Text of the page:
Syria’s agony is imposing serious costs for neighbors in terms of refugees, lost trade and dampened investment.
Exceptionally Bright Spots
For those who say the Levant is nothing but bad news, two countries are proving otherwise—with both also set to benefit substantially from the development of the Levantine basin’s energy reserves.
Israel has long stood apart from its regional neighbors in the political terms, but its economy is also very much in a category of its own. Buoyed by large-scale foreign direct investment from such countries as the US, Israel has investment inflow close to the 20-year high, and also a dynamic small and midsize enterprise sector. Science, technology and IT fields are the biggest magnets for investors and have driven its economy over the past few years: GDP this year is expected to grow some 3.5% to 4%, ahead of preliminary estimates.
Cyprus, too, is a special case. Just a few years after Cyprus’ financial sector virtually imploded and the IMF came in to stabilize the island country and help put public finances back in order, things are on the up, buoyed by a resurgence in the key tourism sector. Cyprus exited the IMF program in July and expects growth of 2.7% this year, after S&P and Moody’s upgraded their outlooks from stable to positive. Big problems remain, of course. Bank nonperforming loans are some 60%—an amount equivalent to 150% of GDP. Public debt is also alarming, at more than 100% of GDP. Yet there is lots to look forward to, including maybe even a solution to the decades-old Cyprus problem: Talks between the north and south have been continuing with both sides making optimistic noises. And next year is expected to see a wave of privatizations to lure back foreign investors.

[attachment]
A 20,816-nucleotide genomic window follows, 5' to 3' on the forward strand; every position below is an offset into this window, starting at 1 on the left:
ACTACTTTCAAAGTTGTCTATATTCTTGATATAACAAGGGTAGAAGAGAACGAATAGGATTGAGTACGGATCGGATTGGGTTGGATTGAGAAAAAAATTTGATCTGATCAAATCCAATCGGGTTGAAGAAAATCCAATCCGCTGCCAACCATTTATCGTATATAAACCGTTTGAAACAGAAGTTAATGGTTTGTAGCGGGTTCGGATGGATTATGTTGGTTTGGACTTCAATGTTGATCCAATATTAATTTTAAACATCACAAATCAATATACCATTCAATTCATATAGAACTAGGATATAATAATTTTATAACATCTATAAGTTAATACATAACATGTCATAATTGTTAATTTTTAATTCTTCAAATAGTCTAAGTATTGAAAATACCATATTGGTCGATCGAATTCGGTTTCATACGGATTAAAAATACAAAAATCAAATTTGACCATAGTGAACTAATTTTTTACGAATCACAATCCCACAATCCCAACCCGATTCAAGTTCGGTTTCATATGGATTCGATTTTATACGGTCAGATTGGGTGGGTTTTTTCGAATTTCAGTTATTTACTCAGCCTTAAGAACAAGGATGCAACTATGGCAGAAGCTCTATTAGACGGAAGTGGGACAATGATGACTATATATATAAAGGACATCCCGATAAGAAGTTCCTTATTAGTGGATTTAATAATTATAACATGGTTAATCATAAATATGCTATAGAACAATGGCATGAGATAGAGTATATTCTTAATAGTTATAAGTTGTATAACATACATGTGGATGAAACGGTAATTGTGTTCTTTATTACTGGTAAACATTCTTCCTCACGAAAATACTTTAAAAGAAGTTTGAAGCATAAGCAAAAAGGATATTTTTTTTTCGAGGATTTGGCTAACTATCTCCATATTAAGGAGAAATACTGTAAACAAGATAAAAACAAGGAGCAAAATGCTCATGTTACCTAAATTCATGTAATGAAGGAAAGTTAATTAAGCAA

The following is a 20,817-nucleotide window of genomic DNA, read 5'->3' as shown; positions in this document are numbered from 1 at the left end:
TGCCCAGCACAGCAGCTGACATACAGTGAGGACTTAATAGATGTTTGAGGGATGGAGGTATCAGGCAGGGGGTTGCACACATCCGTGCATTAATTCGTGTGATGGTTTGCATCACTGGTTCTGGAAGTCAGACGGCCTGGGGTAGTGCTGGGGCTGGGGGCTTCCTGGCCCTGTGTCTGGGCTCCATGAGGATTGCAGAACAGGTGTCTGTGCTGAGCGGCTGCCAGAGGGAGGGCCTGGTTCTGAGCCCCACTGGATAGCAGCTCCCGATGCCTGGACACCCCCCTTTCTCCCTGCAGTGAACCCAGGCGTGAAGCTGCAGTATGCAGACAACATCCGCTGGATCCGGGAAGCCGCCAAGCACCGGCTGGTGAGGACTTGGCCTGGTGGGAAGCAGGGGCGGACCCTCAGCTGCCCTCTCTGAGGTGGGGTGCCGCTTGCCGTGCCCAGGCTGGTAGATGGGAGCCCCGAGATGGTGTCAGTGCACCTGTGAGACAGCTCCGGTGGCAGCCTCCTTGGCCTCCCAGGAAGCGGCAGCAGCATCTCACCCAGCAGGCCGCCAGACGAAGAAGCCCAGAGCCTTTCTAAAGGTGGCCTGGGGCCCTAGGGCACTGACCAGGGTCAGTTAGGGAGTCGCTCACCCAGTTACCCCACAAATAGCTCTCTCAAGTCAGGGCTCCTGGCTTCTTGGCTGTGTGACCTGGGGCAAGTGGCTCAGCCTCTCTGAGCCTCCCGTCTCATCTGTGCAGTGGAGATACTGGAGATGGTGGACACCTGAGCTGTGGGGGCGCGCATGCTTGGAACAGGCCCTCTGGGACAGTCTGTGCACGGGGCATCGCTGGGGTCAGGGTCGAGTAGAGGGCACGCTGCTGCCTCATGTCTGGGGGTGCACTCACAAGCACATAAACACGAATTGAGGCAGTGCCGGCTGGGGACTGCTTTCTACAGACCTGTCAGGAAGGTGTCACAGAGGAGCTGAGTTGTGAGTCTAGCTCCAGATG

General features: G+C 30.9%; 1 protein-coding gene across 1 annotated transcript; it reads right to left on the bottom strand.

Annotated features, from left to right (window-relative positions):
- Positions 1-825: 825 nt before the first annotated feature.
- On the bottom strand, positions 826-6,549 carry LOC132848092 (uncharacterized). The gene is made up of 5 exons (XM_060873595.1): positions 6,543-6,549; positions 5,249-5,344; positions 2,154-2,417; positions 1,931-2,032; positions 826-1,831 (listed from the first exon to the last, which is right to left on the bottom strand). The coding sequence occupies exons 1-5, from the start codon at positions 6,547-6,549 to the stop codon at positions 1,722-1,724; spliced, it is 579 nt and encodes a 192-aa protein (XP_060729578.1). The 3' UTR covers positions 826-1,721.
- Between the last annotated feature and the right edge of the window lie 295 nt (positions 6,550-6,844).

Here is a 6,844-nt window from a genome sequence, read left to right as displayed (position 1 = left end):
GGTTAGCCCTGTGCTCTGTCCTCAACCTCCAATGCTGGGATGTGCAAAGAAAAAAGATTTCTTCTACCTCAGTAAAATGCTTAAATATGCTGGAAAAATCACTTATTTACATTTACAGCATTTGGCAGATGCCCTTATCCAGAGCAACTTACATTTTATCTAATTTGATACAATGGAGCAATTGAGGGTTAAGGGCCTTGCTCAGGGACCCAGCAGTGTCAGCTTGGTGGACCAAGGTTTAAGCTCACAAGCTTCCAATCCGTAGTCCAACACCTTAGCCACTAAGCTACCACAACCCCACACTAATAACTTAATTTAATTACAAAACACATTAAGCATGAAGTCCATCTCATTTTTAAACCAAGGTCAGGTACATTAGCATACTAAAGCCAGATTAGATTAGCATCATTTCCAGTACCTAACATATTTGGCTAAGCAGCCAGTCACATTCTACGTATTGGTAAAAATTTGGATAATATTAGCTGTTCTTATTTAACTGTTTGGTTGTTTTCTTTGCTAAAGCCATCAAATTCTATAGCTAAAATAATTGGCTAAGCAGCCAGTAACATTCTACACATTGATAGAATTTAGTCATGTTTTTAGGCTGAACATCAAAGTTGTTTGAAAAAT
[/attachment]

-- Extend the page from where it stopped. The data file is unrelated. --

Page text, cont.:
“One of the big attractions for investors here is our membership of the EU and the eurozone, with companies also recognizing this is the best place to access markets across the Levant,” says Natasa Pilides, head of the Cyprus Investment Promotion Agency.
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